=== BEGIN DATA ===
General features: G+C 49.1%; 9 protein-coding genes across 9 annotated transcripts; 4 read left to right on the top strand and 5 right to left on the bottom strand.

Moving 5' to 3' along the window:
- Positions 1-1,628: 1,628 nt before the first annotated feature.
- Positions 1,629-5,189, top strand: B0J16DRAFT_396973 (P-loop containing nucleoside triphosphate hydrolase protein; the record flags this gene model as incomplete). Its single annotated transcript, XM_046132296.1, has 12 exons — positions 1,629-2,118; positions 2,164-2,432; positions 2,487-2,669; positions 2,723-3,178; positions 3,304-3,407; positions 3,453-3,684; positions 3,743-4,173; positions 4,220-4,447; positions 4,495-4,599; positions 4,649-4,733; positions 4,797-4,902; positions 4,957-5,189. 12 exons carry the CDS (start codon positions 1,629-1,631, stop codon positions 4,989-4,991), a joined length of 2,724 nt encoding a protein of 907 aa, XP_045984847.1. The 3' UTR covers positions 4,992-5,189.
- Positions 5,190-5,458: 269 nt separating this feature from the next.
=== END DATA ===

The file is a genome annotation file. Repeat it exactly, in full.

General features: G+C 49.1%; 9 protein-coding genes across 9 annotated transcripts; 4 read left to right on the top strand and 5 right to left on the bottom strand.

Moving 5' to 3' along the window:
- Positions 1-1,628: 1,628 nt before the first annotated feature.
- Positions 1,629-5,189, top strand: B0J16DRAFT_396973 (P-loop containing nucleoside triphosphate hydrolase protein; the record flags this gene model as incomplete). Its single annotated transcript, XM_046132296.1, has 12 exons — positions 1,629-2,118; positions 2,164-2,432; positions 2,487-2,669; positions 2,723-3,178; positions 3,304-3,407; positions 3,453-3,684; positions 3,743-4,173; positions 4,220-4,447; positions 4,495-4,599; positions 4,649-4,733; positions 4,797-4,902; positions 4,957-5,189. 12 exons carry the CDS (start codon positions 1,629-1,631, stop codon positions 4,989-4,991), a joined length of 2,724 nt encoding a protein of 907 aa, XP_045984847.1. The 3' UTR covers positions 4,992-5,189.
- Positions 5,190-5,458: 269 nt separating this feature from the next.